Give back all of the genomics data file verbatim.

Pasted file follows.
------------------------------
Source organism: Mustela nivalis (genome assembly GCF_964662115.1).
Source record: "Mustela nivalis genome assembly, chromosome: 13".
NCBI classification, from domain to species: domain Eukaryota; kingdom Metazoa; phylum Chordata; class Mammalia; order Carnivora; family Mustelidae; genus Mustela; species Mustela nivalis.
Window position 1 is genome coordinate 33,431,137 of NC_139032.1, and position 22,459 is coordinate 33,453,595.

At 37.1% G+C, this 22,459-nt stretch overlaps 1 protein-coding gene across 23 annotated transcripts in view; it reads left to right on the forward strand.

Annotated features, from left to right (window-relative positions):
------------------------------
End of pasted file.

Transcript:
Source organism: Mustela nivalis (genome assembly GCF_964662115.1).
Source record: "Mustela nivalis genome assembly, chromosome: 13".
NCBI classification, from domain to species: domain Eukaryota; kingdom Metazoa; phylum Chordata; class Mammalia; order Carnivora; family Mustelidae; genus Mustela; species Mustela nivalis.
Window position 1 is genome coordinate 33,431,137 of NC_139032.1, and position 22,459 is coordinate 33,453,595.

At 37.1% G+C, this 22,459-nt stretch overlaps 1 protein-coding gene across 23 annotated transcripts in view; it reads left to right on the forward strand.

Annotated features, from left to right (window-relative positions):